These observations prompted us to speculate regarding the significance of interaction of monocytes with NK cells and stem cells. It is plausible that monocytes serve as not only effectors which provide survival for NK cells and stem cells but also they may serve as shields against NK cell lysis of stem cells. Similar to anti-CD16 antibody mediated effect on IL-2 treated NK cells, monocytes too can shield stem cells from killing by the NK cells by increasing the total IFN-γ release by the NK cells while decreasing the cytotoxic function of NK cells (split anergy), resulting in an increased protection and differentiation of stem cells. Indeed, monocytes also increased TNF-α, IL-6 and VEGF secretion in the co-cultures of stem cells with NK cells which could further augment induction of NFκB and increased differentiation of stem cells. The shielding effect of monocytes could be a more generalized function of immune effectors since NK cells can also target T and B cells. This may have significant implications regarding the role of NK cells in not only limiting inflammation, but also the significance of other immune effectors in shielding and limiting the cytotoxic function of NK cells against stem cells in order to raise maximally the secretion of key cytokines for speedy and optimal differentiation of stem cells during inflammation. This is precisely what is observed in cancer patients in whom global decrease in NK, cytotoxic T cells and monocytes have all been reported . In addition, the increase in IFN-γ secretion by NK cells should provide the initial steps in increasing antigen specific functions of T and B cells and initiation of adaptive immunity.
We have recently observed an NFκB independent rescue of oral epithelial cells by monocytes (manuscript in prep). Therefore, it is likely that monocytes elevate survival of MSCs and DPSCs through NFκB dependent and independent pathways. In addition, both the total population of monocytes and those depleted of CD16+ subsets were able to increase NFκB and survival of oral epithelial cells (manuscript in prep) and MSCs resulting in an increase in cytokine secretion.
We have previously reported that rescue from cell death is governed by inverse induction of NFκB and JNK and decreased secretion of IgFbp6 in epithelial cells , . . Whether monocytes prevent stem cell death through similar mechanisms should await future investigation.
Our previous work demonstrated the decoupling of NK cell cytotoxicity from cytokine secretion . The cytotoxic function of non-dissociated NK-tumor cell conjugates remained very low and did not increase when supplemented with IL-2 although they proliferated and secreted higher amounts of TNF-α and IFN-γ in the supernatants . In contrast, NK cells dissociated from the target conjugates exhibited more cytotoxic activity, but they proliferated poorly and secreted lower levels of TNF-α or IFN-γ following IL-2 treatment. More importantly, a fraction of NK cells in non-dissociated NK-tumor conjugates were programmed for cell death by apoptosis . Furthermore, the addition of intact and F(ab)'2 fragment of anti-CD16 antibodies in combination with IL-2 significantly and reproducibly inhibited the cytotoxic function of NK cells, but the NK cells secreted relatively higher amounts of IFN-γ , , . As mentioned above, we observed a similar trend when monocytes were added to MSCs/DPSCs and the IL-2 treated NK cells. This function of anti-CD16 receptor antibody and monocytes therefore can be exploited to decrease rejection of stem cells by the NK cells. Indeed, for optimal engraftment of stem cells one may require to target both cytotoxic NK and T cells and in this regard the use of the combination of anti-CD16 antibody and OKT3 antibody should theoretically achieve this objective. We are currently using this strategy to improve engraftment of stem cells in pulp tissues.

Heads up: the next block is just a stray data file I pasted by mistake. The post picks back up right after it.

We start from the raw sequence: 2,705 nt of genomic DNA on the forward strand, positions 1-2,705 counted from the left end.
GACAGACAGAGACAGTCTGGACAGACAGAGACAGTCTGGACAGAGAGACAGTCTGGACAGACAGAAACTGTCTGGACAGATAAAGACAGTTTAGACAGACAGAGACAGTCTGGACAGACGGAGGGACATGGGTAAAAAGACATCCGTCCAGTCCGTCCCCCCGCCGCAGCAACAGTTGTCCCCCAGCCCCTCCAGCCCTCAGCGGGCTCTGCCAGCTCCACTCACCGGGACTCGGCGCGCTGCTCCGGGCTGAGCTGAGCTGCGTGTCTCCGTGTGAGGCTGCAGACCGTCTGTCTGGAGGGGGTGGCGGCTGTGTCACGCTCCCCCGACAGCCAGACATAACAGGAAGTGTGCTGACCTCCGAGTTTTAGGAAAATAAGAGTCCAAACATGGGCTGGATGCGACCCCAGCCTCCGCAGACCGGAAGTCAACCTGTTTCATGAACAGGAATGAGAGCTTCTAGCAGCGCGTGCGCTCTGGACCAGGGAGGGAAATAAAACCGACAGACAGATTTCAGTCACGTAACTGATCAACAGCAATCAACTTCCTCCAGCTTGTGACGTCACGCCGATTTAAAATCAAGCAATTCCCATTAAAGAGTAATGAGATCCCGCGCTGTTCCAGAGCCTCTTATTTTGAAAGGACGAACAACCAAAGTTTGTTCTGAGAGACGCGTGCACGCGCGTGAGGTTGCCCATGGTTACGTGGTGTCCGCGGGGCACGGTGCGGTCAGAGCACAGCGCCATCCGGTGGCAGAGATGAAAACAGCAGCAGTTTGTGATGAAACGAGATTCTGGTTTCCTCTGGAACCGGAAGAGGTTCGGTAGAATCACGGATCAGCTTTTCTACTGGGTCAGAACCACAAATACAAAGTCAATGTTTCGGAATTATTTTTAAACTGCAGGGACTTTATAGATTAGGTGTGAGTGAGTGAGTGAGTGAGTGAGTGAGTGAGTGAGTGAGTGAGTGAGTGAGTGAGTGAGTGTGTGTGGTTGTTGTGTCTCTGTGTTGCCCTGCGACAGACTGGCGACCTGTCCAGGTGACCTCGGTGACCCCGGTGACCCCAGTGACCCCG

Given the high sensitivity of stem cells to NK cell cytotoxicity, it is possible that significant elevation in NK cell signaling by MSCs and subsequent initiation of signaling for anergy and cell death of a subset of NK cells contribute to the observed suppression of NK cell cytotoxicity. Indeed, significant down modulation of NK cell receptors NKp30, NKp44 and NKG2D was also observed after interaction of NK cells with MSCs . Receptor down-modulation could likely be a mechanism to limit the levels of signaling for the survival of the NK cells. Therefore, the suppression of NK cell cytotoxic function observed by MSCs could well be due to over-stimulation of NK cells by the stem cells and induction of cell death in NK cells. Therefore, the reason MSCs were considered to prevent auto-immunity may be due to their competitive binding and inactivation and removal of killer NK cells. These possibilities are currently under investigation in our laboratory.
Overall, studies reported in this paper provide evidence for an important function of monocytes in protection of MSCs and DPSCs from NK cell mediated lysis resulting in an increased secretion of key cytokines for optimal survival, proliferation and differentiation of stem cells in a three way interaction.
Competing Interests: The authors have declared that no competing interests exist.
Funding: Funding was received from the University of California Los Angeles Academic Senate grant. The funders had no role in study design, data collection and analysis, decision to publish, or preparation of the manuscript.